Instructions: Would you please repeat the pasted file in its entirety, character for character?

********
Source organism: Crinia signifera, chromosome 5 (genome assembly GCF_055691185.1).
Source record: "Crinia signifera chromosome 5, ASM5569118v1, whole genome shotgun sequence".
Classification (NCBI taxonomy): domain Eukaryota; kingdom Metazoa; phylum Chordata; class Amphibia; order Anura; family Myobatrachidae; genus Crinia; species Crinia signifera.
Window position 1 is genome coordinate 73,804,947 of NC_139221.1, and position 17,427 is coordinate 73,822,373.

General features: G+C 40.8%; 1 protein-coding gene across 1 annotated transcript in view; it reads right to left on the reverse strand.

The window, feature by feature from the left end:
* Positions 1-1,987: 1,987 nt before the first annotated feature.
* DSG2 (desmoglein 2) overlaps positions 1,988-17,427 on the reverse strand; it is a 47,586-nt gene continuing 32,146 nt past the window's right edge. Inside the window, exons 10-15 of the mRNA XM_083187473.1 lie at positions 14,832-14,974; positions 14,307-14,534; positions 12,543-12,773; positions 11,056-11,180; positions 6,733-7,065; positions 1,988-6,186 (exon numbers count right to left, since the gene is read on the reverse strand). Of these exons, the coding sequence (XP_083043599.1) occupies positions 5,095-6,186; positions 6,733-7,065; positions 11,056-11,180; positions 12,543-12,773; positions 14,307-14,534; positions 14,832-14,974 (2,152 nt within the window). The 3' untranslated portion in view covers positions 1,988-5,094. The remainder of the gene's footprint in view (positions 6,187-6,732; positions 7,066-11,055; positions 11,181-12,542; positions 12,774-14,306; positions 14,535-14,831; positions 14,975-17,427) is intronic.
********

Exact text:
Source organism: Crinia signifera, chromosome 5 (genome assembly GCF_055691185.1).
Source record: "Crinia signifera chromosome 5, ASM5569118v1, whole genome shotgun sequence".
Classification (NCBI taxonomy): domain Eukaryota; kingdom Metazoa; phylum Chordata; class Amphibia; order Anura; family Myobatrachidae; genus Crinia; species Crinia signifera.
Window position 1 is genome coordinate 73,804,947 of NC_139221.1, and position 17,427 is coordinate 73,822,373.

General features: G+C 40.8%; 1 protein-coding gene across 1 annotated transcript in view; it reads right to left on the reverse strand.

The window, feature by feature from the left end:
* Positions 1-1,987: 1,987 nt before the first annotated feature.
* DSG2 (desmoglein 2) overlaps positions 1,988-17,427 on the reverse strand; it is a 47,586-nt gene continuing 32,146 nt past the window's right edge. Inside the window, exons 10-15 of the mRNA XM_083187473.1 lie at positions 14,832-14,974; positions 14,307-14,534; positions 12,543-12,773; positions 11,056-11,180; positions 6,733-7,065; positions 1,988-6,186 (exon numbers count right to left, since the gene is read on the reverse strand). Of these exons, the coding sequence (XP_083043599.1) occupies positions 5,095-6,186; positions 6,733-7,065; positions 11,056-11,180; positions 12,543-12,773; positions 14,307-14,534; positions 14,832-14,974 (2,152 nt within the window). The 3' untranslated portion in view covers positions 1,988-5,094. The remainder of the gene's footprint in view (positions 6,187-6,732; positions 7,066-11,055; positions 11,181-12,542; positions 12,774-14,306; positions 14,535-14,831; positions 14,975-17,427) is intronic.